The Los Angeles County Board of Supervisors will explore the possibility of remodeling one of its juvenile detention camps in order to emphasize a therapeutic model of rehabilitation.
At its meeting today, the board asked Interim Chief Probation Officer Cal Remington, Los Angeles County Chief Executive Officer Sachi Hamai and the Department of Public Works to submit a report that would outline the costs of transforming Camp Joseph Scott into a place that “embodies a culture of care to enhance therapeutic opportunities for youth and improve their future.”
Located in the Santa Clarita Valley, Camp Scott provides houses for about 40 girls and women in a dormitory-style setting. The Probation Department runs three juvenile halls and 14 juvenile camps in Los Angeles County. About 1,200 youth are detained in the camps and halls.
In a motion put forward by Supervisors Sheila Kuehl and Michael Antonovich, the supervisors want to assess the costs of building a small-group therapeutic setting for the girls and young women at Camp Scott as well as possible funding opportunities.
“Girls and young women who are under Probation Department oversight should have equal access to the same small group therapeutic model and other benefits available to boys and young men at Campus Kilpatrick,” according to the motion.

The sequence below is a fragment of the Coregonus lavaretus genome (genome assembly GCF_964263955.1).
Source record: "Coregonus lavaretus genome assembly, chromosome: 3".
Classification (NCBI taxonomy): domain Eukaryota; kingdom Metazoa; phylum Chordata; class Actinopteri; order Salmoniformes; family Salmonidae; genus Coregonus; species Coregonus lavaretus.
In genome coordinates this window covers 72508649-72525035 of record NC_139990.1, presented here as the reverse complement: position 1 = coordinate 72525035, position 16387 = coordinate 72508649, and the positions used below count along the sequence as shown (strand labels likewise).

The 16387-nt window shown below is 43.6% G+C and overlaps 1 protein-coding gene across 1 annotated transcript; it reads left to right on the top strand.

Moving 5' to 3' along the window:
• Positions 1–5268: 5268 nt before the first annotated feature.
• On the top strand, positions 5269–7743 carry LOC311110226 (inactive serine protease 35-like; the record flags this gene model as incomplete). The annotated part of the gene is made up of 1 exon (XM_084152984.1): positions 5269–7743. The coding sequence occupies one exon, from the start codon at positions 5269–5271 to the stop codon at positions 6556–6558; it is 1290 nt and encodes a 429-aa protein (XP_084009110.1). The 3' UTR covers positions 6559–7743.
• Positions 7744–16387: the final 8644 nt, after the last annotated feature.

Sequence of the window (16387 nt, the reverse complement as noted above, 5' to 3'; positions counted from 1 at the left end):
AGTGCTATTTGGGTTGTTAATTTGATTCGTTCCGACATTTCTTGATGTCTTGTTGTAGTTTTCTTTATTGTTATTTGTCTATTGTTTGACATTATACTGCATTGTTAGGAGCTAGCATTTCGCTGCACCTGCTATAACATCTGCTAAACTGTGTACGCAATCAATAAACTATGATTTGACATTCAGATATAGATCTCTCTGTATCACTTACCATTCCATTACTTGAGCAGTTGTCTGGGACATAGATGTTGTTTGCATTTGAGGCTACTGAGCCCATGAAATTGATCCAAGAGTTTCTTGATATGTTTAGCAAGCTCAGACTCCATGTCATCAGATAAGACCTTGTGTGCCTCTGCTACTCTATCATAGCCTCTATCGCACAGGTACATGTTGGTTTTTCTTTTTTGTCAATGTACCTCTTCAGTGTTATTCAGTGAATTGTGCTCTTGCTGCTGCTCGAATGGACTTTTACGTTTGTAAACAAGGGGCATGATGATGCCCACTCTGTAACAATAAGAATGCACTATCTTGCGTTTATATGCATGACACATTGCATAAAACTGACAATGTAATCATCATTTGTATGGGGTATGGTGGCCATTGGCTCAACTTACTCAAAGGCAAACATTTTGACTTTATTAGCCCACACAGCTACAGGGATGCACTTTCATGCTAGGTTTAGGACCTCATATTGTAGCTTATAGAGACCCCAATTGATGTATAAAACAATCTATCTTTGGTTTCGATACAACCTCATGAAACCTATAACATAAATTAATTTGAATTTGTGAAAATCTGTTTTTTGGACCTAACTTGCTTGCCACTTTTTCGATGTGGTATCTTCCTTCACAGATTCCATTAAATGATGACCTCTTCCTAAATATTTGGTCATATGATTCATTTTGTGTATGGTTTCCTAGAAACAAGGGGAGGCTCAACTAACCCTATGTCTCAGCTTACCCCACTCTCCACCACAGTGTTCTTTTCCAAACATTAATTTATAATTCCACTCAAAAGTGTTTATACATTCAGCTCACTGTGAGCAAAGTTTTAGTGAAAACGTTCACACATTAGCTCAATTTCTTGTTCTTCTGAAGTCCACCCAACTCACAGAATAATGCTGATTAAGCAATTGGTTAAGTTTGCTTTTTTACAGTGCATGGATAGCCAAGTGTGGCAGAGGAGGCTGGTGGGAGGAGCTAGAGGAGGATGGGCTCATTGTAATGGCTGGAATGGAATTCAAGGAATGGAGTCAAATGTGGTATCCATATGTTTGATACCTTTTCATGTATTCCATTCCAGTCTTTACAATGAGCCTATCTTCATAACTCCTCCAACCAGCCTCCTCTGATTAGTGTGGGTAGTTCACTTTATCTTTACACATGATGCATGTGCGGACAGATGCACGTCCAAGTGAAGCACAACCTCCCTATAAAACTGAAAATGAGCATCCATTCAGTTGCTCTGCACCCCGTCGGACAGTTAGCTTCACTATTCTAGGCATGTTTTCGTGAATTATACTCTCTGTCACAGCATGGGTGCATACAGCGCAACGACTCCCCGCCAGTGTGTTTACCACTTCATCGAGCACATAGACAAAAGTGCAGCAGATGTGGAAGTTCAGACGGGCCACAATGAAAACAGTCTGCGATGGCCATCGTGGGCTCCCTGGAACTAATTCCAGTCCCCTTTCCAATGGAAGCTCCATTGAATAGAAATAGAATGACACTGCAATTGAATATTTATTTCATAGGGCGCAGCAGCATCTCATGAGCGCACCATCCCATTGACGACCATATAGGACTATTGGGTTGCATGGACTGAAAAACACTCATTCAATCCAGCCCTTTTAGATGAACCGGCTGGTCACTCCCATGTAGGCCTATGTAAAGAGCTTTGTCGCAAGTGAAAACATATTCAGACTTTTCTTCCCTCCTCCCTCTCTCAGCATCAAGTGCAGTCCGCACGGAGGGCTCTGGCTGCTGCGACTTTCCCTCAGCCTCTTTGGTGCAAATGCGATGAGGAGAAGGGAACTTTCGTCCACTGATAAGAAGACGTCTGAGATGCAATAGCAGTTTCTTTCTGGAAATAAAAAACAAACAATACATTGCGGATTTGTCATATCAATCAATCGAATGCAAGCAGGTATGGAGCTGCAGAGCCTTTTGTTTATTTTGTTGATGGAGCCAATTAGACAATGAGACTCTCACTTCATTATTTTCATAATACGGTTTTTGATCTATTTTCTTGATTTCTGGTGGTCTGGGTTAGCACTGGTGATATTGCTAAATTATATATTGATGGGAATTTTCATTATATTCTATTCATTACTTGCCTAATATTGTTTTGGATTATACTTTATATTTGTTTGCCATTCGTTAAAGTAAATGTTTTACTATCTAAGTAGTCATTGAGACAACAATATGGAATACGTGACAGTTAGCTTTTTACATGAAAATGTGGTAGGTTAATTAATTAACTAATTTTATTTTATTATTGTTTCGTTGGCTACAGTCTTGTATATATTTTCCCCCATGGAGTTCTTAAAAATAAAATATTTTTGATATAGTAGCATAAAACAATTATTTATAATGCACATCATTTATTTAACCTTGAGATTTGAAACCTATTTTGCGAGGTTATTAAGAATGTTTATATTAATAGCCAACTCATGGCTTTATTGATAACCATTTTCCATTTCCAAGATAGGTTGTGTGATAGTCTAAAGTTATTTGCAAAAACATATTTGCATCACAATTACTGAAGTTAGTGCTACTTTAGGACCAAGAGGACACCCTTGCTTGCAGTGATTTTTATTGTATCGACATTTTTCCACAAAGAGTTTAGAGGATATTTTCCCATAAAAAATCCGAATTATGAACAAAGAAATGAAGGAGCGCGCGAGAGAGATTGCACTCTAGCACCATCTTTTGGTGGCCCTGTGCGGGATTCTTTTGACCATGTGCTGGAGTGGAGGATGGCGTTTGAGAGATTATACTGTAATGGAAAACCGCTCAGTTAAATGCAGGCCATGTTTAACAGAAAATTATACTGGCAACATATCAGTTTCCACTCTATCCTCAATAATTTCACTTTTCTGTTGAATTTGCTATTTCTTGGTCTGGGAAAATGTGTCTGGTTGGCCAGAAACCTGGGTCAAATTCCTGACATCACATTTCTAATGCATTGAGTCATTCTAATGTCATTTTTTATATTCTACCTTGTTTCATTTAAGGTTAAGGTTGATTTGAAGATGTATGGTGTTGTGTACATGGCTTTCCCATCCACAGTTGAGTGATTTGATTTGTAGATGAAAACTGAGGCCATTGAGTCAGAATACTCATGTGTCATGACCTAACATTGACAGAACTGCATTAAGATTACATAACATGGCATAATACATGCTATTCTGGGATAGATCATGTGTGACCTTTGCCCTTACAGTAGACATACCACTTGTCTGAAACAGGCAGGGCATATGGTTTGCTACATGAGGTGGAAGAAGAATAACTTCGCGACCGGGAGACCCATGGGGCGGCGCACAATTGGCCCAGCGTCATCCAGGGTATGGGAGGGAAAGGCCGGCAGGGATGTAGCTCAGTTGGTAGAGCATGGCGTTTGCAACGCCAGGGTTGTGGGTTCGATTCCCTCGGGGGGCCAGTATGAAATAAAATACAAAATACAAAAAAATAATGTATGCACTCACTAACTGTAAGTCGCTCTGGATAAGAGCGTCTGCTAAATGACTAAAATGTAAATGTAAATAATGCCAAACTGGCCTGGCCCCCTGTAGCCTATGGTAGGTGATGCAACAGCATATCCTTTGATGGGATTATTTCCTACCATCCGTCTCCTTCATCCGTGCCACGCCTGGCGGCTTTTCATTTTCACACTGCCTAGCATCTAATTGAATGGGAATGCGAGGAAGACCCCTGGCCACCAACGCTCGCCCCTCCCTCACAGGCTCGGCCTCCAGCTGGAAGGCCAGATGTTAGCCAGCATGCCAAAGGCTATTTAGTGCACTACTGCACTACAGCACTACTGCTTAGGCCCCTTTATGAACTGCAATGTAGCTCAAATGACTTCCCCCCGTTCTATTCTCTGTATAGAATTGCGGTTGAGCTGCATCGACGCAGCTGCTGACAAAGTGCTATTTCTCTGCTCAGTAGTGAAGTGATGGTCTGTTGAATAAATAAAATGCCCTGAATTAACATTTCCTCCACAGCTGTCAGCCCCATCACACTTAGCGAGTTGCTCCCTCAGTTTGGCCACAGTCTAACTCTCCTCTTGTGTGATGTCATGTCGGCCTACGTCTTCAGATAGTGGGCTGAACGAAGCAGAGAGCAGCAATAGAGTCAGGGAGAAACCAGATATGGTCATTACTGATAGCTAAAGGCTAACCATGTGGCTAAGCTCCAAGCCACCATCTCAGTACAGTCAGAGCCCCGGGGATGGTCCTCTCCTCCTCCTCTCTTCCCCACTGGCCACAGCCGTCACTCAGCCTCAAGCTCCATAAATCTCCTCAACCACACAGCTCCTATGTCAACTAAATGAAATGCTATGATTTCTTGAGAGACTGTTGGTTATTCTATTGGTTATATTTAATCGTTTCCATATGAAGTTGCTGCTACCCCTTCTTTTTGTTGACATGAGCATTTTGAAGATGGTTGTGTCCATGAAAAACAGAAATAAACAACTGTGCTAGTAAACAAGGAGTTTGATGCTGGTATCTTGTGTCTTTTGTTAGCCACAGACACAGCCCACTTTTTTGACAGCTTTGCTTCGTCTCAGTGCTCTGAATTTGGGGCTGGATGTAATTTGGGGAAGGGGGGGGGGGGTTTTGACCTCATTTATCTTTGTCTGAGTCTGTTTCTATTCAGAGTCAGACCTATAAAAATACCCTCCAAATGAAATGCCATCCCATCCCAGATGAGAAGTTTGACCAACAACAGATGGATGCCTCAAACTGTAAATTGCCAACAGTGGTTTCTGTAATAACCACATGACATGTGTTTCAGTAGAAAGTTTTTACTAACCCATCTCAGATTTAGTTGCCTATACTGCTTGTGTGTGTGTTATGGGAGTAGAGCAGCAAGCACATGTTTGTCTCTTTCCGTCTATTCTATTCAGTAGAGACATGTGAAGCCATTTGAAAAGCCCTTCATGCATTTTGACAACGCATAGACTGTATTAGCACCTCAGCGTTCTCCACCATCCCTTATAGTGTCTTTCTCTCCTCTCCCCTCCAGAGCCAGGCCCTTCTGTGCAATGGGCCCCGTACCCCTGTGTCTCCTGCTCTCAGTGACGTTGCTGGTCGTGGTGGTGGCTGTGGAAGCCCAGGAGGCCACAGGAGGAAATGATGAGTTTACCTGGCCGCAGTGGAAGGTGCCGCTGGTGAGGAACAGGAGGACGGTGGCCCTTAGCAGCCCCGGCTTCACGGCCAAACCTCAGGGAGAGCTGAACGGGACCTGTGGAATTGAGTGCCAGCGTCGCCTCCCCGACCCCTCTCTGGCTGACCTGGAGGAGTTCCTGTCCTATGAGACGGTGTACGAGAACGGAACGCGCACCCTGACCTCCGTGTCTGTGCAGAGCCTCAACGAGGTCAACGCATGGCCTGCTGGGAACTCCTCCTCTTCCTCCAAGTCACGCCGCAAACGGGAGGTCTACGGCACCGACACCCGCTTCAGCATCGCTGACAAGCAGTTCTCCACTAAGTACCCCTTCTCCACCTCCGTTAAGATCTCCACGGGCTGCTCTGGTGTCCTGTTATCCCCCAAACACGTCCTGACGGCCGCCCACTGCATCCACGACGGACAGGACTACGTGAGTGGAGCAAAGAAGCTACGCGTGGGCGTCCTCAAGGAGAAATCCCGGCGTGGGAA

The therapeutic model would be based on similar efforts made by Los Angeles County for its planned Vernon Kilpatrick Replacement Project. Over the past few years, the county has invested $52.5 million to dramatically change the design of the juvenile camp located in Malibu.
In 2014, the county demolished buildings at the aging Camp Kilpatrick and began building a new campus on the site. Slated to open in April 2017, the new Kilpatrick project will replace barracks-style housing in a penitentiary setting with smaller, stand-alone cottages for 120 youth. Each of the cottages will house 12 youth and will include amenities like laundry, recreational areas and counseling rooms.
The work on the Kilpatrick campus has been dubbed the “L.A. Model,” an approach to juvenile-justice rehabilitation based on successful efforts at changing detention programs in Missouri. The Missouri Model favors small facilities located in community settings and the use of a therapeutic model.
At the proposed Kilpatrick site, the county is hoping to incorporate many practices from Missouri and other programs from around the country that they hope will reduce recidivism and improve access to educational, health and mental health resources.
A report is due back to the Board of Supervisors later this year.